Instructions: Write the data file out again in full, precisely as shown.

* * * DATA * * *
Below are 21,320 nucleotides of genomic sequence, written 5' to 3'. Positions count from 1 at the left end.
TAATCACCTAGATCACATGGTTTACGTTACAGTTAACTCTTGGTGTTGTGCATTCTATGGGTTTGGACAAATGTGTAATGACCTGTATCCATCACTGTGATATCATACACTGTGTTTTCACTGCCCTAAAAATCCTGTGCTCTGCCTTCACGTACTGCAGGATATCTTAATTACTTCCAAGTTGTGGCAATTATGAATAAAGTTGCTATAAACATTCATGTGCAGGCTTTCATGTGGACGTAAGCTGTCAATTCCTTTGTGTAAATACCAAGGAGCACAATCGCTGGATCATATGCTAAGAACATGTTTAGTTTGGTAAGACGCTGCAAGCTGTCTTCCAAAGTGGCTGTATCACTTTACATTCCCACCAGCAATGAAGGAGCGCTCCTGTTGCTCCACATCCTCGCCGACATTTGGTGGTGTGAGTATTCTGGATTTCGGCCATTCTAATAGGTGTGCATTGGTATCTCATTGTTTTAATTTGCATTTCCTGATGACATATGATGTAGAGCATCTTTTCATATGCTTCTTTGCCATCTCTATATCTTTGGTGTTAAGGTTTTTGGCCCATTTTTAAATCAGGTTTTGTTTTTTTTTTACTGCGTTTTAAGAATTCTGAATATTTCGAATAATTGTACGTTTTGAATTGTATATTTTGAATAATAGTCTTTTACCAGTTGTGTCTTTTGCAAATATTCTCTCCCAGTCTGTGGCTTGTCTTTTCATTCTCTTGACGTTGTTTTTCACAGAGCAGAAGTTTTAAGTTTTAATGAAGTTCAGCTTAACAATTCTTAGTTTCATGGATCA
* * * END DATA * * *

Below are 21,320 nucleotides of genomic sequence, written 5' to 3'. Positions count from 1 at the left end.
TAATCACCTAGATCACATGGTTTACGTTACAGTTAACTCTTGGTGTTGTGCATTCTATGGGTTTGGACAAATGTGTAATGACCTGTATCCATCACTGTGATATCATACACTGTGTTTTCACTGCCCTAAAAATCCTGTGCTCTGCCTTCACGTACTGCAGGATATCTTAATTACTTCCAAGTTGTGGCAATTATGAATAAAGTTGCTATAAACATTCATGTGCAGGCTTTCATGTGGACGTAAGCTGTCAATTCCTTTGTGTAAATACCAAGGAGCACAATCGCTGGATCATATGCTAAGAACATGTTTAGTTTGGTAAGACGCTGCAAGCTGTCTTCCAAAGTGGCTGTATCACTTTACATTCCCACCAGCAATGAAGGAGCGCTCCTGTTGCTCCACATCCTCGCCGACATTTGGTGGTGTGAGTATTCTGGATTTCGGCCATTCTAATAGGTGTGCATTGGTATCTCATTGTTTTAATTTGCATTTCCTGATGACATATGATGTAGAGCATCTTTTCATATGCTTCTTTGCCATCTCTATATCTTTGGTGTTAAGGTTTTTGGCCCATTTTTAAATCAGGTTTTGTTTTTTTTTTACTGCGTTTTAAGAATTCTGAATATTTCGAATAATTGTACGTTTTGAATTGTATATTTTGAATAATAGTCTTTTACCAGTTGTGTCTTTTGCAAATATTCTCTCCCAGTCTGTGGCTTGTCTTTTCATTCTCTTGACGTTGTTTTTCACAGAGCAGAAGTTTTAAGTTTTAATGAAGTTCAGCTTAACAATTCTTAGTTTCATGGATCA